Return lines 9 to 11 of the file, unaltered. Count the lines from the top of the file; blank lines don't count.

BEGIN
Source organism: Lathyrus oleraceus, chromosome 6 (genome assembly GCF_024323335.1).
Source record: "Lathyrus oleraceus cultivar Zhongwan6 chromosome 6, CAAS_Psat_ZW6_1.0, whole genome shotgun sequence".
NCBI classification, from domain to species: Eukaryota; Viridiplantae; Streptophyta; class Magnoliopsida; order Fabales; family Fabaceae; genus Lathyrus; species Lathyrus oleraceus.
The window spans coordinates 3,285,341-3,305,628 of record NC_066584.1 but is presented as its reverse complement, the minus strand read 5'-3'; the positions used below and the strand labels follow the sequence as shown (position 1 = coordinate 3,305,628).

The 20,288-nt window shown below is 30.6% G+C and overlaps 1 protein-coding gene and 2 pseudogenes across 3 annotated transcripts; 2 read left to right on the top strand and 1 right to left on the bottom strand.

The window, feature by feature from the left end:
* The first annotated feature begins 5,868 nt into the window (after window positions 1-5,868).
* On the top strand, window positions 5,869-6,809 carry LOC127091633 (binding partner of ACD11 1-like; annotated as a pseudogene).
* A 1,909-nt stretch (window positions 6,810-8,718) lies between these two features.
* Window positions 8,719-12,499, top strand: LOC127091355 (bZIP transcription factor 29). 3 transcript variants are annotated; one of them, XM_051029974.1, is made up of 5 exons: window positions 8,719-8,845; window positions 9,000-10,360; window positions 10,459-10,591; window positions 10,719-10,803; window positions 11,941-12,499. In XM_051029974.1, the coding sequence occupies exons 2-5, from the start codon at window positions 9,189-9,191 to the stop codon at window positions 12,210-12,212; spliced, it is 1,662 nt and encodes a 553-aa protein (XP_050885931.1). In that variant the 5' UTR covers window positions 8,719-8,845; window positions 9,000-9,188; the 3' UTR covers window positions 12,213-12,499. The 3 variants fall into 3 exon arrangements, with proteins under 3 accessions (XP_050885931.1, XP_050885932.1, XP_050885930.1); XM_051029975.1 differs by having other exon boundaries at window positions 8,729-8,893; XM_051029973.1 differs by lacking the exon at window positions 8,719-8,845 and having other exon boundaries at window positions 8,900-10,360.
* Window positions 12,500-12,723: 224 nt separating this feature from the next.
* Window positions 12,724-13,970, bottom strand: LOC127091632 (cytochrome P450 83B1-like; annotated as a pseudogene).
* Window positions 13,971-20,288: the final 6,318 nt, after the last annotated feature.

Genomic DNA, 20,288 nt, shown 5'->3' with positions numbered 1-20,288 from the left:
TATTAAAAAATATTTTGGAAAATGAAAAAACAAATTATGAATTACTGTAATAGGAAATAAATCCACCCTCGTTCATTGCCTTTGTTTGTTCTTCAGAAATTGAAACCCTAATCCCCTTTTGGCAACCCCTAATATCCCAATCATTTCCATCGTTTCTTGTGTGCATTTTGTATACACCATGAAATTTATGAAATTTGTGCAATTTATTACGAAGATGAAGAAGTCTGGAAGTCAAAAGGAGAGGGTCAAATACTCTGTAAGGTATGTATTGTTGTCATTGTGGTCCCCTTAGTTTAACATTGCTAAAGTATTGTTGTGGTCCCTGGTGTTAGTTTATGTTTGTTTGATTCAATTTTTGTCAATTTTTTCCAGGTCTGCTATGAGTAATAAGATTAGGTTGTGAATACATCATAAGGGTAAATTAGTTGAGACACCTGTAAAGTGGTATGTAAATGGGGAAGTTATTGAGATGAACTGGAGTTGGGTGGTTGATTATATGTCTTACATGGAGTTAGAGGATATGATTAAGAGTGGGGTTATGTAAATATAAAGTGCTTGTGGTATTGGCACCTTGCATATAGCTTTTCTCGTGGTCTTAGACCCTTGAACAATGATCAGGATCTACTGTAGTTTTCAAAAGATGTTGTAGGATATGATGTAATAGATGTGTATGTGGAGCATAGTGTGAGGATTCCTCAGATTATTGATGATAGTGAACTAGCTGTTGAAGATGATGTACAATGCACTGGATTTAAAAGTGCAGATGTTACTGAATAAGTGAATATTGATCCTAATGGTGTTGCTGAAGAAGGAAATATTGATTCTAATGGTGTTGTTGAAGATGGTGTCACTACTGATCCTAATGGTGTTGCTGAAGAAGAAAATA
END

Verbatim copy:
* A 1,909-nt stretch (window positions 6,810-8,718) lies between these two features.
* Window positions 8,719-12,499, top strand: LOC127091355 (bZIP transcription factor 29). 3 transcript variants are annotated; one of them, XM_051029974.1, is made up of 5 exons: window positions 8,719-8,845; window positions 9,000-10,360; window positions 10,459-10,591; window positions 10,719-10,803; window positions 11,941-12,499. In XM_051029974.1, the coding sequence occupies exons 2-5, from the start codon at window positions 9,189-9,191 to the stop codon at window positions 12,210-12,212; spliced, it is 1,662 nt and encodes a 553-aa protein (XP_050885931.1). In that variant the 5' UTR covers window positions 8,719-8,845; window positions 9,000-9,188; the 3' UTR covers window positions 12,213-12,499. The 3 variants fall into 3 exon arrangements, with proteins under 3 accessions (XP_050885931.1, XP_050885932.1, XP_050885930.1); XM_051029975.1 differs by having other exon boundaries at window positions 8,729-8,893; XM_051029973.1 differs by lacking the exon at window positions 8,719-8,845 and having other exon boundaries at window positions 8,900-10,360.
* Window positions 12,500-12,723: 224 nt separating this feature from the next.